|Vaping: Vapor consists of chemicals and particulate matter that may worsen asthma symptoms, increase the frequency of asthma attacks, and damage your lungs.|
|Particulate Matter (PM): soot pollution from smoking, stoves, and fireplaces.
Ensure proper ventilation, open windows, and use a stove hood (or open windows) while cooking. Regularly dust with a wet mop and vacuum. Do not allow smoking indoors.
|Volatile Organic Compounds (VOCs): gas and vapor pollution from sources such as burning fuel, cigarettes, pesticides, paint, and cleaners.
Ensure proper ventilation in your home. Do not allow cigarette smoking indoors. Use integrated pest management rather than pesticide sprays. Choose “green cleaning products”. When possible, purchase low-VOC or no-VOC paints, cleaners, and other household products.
|Nitrogen Oxides (NO2): gas pollution from furnaces, stoves, and fireplaces.
Ensure proper ventilation and use an exhaust fan vented to the outdoors with gas stoves (open windows if you do not have an exhaust fan).
|Outdoor air pollutants: From sources such as traffic, factories, agriculture, and power plants.
Check local air quality alerts, especially before outdoor exercise and if you have an underlying condition like asthma or heart disease.
Some pollutants to consider:
Ozone– made in the summer (hot, sunny weather) from traffic pollution. It can trigger asthma attacks.
Particulate Matter– from traffic pollution, factories, building heating oil systems, among others. It can trigger asthma attacks and increase the risk of heart disease.
|Smells/Fragrances/Perfumes: Strong smells and fragrances from perfumes, bleach-based cleaning supplies, scented soaps, and air fresheners are irritants that can make asthma worse.
Keep strong smells out of your home. Open windows or doors if odors are making your asthma worse. Choose fragrance-free products when possible.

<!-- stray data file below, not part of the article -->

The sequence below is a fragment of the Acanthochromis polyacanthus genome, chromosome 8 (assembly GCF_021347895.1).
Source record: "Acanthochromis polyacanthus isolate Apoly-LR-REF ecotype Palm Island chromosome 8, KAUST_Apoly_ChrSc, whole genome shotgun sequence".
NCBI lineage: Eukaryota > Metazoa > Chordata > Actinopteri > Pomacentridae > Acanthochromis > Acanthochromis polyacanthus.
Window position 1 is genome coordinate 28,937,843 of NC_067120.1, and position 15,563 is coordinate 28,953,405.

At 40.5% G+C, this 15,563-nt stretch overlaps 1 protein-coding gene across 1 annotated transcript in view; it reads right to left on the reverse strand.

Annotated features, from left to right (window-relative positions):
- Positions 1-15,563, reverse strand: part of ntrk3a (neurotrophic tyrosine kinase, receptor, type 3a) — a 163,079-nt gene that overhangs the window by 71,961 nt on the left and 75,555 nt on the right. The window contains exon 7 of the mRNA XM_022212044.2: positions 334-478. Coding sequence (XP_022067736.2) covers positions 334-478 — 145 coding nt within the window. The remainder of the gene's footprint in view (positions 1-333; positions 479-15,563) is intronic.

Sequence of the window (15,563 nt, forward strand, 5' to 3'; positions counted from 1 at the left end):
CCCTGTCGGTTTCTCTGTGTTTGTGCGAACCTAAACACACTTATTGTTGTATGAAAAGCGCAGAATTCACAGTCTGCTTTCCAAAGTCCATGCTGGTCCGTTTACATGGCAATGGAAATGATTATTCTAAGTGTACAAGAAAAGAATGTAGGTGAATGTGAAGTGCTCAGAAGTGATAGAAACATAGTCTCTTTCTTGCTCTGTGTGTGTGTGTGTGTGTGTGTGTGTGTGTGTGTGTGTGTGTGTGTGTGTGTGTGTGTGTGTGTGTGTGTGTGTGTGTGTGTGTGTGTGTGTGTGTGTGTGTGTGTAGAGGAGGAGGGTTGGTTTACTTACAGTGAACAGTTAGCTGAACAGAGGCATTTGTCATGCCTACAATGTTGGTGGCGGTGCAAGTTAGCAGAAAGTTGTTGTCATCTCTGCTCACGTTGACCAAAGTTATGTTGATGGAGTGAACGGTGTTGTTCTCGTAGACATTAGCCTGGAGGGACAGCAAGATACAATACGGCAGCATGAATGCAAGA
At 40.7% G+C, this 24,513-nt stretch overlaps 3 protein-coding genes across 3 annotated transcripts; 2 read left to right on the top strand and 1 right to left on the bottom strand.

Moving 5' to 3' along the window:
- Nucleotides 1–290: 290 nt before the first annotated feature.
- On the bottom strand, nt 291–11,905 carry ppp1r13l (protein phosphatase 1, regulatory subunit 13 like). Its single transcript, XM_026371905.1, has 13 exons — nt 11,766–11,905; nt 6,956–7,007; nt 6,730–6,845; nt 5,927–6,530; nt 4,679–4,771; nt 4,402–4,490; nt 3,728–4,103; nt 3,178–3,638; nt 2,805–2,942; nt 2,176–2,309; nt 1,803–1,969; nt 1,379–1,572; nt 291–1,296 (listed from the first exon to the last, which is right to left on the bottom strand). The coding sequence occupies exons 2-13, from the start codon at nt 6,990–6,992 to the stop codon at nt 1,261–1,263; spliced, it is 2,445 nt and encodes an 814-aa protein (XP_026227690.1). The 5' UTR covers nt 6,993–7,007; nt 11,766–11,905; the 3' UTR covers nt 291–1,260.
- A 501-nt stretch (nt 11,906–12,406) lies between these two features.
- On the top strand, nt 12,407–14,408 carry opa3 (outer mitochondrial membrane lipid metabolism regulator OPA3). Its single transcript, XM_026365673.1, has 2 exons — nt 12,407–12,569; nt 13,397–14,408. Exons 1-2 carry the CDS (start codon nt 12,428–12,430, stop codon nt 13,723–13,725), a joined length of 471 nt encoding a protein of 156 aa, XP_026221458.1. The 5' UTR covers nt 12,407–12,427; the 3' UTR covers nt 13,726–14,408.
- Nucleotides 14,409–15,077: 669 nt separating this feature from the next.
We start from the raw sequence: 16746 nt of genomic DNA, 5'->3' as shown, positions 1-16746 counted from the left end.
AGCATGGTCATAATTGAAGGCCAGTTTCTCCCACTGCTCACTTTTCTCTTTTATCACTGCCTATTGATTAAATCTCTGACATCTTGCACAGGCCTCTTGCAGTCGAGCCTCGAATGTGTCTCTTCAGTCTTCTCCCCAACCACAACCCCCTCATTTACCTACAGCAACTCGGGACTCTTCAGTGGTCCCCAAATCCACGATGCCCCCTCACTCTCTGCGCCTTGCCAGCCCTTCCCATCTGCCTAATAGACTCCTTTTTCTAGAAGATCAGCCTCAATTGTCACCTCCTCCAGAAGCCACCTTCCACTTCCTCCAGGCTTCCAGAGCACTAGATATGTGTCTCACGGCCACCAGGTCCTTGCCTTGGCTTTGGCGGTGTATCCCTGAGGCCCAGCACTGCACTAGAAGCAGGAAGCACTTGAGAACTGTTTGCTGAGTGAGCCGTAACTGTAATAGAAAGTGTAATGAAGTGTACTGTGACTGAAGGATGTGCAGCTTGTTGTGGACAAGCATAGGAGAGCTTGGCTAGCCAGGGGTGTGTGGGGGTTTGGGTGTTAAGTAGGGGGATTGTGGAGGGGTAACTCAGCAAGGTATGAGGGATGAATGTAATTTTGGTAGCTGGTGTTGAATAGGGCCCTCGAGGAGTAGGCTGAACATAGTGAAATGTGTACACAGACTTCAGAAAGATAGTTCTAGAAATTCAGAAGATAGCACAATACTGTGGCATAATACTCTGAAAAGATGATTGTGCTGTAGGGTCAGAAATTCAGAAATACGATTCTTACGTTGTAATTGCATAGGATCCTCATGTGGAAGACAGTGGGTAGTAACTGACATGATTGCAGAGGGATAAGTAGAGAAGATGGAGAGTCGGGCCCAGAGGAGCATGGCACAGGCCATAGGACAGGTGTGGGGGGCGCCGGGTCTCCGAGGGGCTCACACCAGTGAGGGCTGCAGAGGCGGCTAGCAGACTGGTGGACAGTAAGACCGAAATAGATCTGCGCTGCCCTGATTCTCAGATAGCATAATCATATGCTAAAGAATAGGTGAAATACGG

How does climate change impact asthma?
Climate change is affecting the air we breathe. Warmer temperatures will decrease air quality by increasing air pollution and creating longer allergy seasons. Exposure to poor air quality can irritate the lungs, increase the risk and severity of asthma attacks, and worsen allergies.
Protect your health by monitoring outdoor air quality and staying inside when the air quality reaches unhealthy levels.
Green cleaning recipes: check out these easy, affordable, and healthier cleaning products that you can make with common household ingredients!
How to use your inhaler and spacer correctly:
- For kids: How to Use Your Spacer
- For younger children: spacer with mask
- For older children and teens: spacer with a mouthpiece
- Don’t make these common inhaler mistakes!
- How to clean your inhaler and spacer
Organizations in New York City and New York State that provide in-home services for families with asthma and environmental asthma triggers:
- Statewide: NYS Healthy Neighborhoods Program
- New York City- AIRnyc (talk to your doctor to see if you qualify)
- New York City- Department of Health (talk to your doctor to see if you qualify)
- East Harlem- LSA Family Health Service (talk to your doctor to see if you qualify)
- Share Prescriptions for Prevention with your patients!
- Environmental History Form for your patients with asthma (checklist of common asthma triggers): NEEF Asthma Environmental History Form
- Pediatric Environmental Health Toolkit: An online clinical resource with key messages about a variety of environmental health topics
- A Story of Health: Bret’s Story (Asthma): A multimedia e-book for healthcare professionals to explore the risk factors for disease and prevention strategies.
- Order asthma-related materials for your patients and updated clinical guidance documents from the New York State Department of Health Asthma Program
- NHLBI National Asthma Guidelines
- Climate Change and Health – an overview
In-home asthma interventions are available for qualified families: